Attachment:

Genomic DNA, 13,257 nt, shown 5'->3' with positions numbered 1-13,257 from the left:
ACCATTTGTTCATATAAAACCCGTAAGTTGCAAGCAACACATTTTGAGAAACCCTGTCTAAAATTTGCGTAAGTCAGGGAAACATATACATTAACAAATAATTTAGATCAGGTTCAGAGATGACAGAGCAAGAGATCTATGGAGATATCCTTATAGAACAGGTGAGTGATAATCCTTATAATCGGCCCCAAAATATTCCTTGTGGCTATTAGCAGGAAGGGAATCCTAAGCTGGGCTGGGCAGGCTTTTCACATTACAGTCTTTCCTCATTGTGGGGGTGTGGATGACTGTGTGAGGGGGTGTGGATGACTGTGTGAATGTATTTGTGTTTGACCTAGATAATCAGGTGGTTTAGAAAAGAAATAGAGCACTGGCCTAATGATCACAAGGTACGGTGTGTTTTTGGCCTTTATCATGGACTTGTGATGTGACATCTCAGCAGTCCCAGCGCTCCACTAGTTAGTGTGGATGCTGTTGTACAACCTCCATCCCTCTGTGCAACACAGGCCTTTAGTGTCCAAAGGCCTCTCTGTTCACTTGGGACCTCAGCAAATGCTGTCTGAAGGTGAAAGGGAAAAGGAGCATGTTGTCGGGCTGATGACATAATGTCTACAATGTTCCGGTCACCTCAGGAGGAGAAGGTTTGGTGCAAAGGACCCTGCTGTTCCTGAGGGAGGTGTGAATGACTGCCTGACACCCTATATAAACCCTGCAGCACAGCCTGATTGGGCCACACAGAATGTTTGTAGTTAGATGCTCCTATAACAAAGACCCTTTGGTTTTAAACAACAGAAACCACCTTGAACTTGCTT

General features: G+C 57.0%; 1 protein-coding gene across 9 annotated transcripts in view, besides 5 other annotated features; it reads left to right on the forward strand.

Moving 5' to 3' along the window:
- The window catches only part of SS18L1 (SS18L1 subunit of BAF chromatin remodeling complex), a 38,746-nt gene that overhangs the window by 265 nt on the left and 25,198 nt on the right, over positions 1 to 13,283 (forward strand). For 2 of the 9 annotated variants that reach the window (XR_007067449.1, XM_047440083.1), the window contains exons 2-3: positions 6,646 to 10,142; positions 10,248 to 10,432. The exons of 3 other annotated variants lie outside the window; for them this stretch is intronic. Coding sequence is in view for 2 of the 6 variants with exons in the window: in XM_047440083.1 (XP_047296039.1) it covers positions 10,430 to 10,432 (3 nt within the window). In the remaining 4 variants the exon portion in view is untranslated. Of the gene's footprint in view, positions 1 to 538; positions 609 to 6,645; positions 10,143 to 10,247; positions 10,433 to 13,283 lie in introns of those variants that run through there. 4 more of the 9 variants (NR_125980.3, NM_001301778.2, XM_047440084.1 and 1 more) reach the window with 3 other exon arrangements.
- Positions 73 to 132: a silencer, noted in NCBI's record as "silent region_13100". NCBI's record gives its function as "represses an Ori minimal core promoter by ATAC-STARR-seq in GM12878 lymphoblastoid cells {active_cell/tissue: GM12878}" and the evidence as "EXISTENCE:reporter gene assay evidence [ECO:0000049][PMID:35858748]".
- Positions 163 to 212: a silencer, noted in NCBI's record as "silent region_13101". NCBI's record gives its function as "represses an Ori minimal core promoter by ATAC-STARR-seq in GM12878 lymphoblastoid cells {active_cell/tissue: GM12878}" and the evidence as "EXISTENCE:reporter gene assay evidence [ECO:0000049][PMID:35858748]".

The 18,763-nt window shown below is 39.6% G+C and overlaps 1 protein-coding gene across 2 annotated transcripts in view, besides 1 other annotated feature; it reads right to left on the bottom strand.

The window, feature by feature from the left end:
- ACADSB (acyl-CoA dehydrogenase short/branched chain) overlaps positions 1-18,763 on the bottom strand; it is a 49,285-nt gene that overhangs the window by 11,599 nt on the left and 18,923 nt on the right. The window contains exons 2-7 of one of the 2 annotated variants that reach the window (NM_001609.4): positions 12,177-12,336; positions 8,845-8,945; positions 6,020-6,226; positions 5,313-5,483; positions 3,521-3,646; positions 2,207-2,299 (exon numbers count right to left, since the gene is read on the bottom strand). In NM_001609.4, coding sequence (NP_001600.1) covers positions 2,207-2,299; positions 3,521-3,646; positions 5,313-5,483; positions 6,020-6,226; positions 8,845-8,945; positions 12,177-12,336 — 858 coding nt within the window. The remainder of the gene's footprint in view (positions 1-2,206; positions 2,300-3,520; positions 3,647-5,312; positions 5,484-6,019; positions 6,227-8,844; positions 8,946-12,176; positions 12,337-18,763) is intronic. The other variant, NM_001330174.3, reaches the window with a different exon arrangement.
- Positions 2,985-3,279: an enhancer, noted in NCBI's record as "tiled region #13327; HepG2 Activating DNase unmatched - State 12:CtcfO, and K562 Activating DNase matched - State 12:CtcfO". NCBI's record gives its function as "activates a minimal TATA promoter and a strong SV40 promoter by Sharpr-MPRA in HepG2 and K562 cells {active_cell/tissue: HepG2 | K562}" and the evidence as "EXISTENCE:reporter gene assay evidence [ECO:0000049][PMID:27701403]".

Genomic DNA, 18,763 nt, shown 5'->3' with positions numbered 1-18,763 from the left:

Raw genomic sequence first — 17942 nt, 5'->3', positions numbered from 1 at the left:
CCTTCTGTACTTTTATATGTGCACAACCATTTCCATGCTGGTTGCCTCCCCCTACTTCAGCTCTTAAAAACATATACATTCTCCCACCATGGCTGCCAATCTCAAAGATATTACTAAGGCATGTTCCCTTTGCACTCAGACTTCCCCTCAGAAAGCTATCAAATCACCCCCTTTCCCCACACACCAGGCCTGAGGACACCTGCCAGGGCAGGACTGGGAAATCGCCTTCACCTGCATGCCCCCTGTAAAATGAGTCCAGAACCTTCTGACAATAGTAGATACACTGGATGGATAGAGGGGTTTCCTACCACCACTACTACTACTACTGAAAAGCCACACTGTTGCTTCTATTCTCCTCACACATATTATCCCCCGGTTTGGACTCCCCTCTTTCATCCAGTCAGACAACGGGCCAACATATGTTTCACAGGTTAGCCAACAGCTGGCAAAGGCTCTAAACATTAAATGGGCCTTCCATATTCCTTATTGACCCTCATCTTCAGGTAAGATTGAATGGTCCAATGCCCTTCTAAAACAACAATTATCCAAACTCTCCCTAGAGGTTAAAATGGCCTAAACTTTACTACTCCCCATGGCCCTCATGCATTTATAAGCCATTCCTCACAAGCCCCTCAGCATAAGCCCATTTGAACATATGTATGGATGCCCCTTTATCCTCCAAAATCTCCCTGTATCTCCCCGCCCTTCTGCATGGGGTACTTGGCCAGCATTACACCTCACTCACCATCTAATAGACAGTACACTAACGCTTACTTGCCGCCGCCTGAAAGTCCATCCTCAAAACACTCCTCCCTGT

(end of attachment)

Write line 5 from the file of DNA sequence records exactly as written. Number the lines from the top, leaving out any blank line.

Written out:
- The window catches only part of SS18L1 (SS18L1 subunit of BAF chromatin remodeling complex), a 38,746-nt gene that overhangs the window by 265 nt on the left and 25,198 nt on the right, over positions 1 to 13,283 (forward strand). For 2 of the 9 annotated variants that reach the window (XR_007067449.1, XM_047440083.1), the window contains exons 2-3: positions 6,646 to 10,142; positions 10,248 to 10,432. The exons of 3 other annotated variants lie outside the window; for them this stretch is intronic. Coding sequence is in view for 2 of the 6 variants with exons in the window: in XM_047440083.1 (XP_047296039.1) it covers positions 10,430 to 10,432 (3 nt within the window). In the remaining 4 variants the exon portion in view is untranslated. Of the gene's footprint in view, positions 1 to 538; positions 609 to 6,645; positions 10,143 to 10,247; positions 10,433 to 13,283 lie in introns of those variants that run through there. 4 more of the 9 variants (NR_125980.3, NM_001301778.2, XM_047440084.1 and 1 more) reach the window with 3 other exon arrangements.